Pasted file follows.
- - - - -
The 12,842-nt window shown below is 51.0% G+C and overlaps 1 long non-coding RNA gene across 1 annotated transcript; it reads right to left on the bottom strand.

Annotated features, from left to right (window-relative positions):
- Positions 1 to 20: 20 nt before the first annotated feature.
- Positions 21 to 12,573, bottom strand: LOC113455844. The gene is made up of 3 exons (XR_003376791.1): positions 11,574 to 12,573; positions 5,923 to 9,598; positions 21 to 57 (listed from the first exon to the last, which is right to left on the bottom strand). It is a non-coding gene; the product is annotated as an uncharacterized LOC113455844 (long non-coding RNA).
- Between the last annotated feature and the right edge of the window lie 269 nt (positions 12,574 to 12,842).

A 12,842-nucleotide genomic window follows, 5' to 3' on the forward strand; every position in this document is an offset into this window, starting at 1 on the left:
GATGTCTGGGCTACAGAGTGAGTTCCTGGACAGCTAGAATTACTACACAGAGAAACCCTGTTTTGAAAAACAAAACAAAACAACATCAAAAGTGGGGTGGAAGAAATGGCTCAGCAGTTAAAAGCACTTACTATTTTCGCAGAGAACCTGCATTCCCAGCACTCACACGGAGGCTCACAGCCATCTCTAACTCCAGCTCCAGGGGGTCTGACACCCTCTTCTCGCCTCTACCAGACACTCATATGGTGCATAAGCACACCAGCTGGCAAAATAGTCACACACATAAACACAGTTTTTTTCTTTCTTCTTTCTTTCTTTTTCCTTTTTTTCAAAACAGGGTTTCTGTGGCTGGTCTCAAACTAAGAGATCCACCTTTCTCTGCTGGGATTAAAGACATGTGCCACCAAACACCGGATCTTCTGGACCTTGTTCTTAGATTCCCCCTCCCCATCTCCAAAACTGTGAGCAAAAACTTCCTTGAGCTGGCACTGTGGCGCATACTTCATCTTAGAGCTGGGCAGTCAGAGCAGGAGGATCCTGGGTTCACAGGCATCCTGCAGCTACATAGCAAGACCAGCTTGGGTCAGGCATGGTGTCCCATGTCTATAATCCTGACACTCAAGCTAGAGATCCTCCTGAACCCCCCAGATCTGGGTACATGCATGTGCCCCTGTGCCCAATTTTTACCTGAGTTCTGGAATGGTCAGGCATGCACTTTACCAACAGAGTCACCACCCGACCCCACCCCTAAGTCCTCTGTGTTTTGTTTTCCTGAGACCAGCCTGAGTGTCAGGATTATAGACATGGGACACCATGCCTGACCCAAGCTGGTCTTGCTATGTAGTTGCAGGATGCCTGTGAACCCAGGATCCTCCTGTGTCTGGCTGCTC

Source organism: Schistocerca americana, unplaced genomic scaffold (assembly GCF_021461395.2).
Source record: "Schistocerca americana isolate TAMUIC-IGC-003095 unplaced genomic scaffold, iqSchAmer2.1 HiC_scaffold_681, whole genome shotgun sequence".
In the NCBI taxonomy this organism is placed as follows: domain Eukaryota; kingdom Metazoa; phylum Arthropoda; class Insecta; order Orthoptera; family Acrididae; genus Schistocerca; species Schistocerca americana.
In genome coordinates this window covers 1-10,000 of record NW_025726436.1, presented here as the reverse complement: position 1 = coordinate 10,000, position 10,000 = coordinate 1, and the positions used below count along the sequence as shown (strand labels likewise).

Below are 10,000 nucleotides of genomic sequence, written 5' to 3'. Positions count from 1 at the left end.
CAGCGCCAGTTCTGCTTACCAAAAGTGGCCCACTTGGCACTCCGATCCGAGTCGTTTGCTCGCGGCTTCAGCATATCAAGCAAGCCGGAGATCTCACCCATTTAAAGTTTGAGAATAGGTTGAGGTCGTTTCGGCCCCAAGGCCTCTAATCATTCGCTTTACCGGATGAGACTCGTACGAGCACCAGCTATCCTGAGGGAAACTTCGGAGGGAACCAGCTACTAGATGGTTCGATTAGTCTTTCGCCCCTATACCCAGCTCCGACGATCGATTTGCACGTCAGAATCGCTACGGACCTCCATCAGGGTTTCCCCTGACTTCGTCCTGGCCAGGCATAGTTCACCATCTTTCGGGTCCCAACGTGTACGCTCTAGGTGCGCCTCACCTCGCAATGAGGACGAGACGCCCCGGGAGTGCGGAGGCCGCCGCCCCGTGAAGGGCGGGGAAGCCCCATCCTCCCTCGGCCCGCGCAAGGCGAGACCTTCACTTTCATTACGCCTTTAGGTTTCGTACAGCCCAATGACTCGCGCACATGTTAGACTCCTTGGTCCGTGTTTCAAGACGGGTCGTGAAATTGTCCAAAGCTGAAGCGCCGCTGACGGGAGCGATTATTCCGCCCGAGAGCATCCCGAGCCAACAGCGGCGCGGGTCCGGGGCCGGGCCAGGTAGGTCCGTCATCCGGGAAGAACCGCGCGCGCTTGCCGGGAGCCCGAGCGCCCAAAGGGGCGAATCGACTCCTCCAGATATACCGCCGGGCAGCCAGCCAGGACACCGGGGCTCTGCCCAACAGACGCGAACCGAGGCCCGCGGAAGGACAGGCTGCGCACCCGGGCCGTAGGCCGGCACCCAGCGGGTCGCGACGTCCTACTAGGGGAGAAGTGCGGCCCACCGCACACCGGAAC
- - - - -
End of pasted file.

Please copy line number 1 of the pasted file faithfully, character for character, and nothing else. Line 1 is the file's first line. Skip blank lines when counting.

The 12,842-nt window shown below is 51.0% G+C and overlaps 1 long non-coding RNA gene across 1 annotated transcript; it reads right to left on the bottom strand.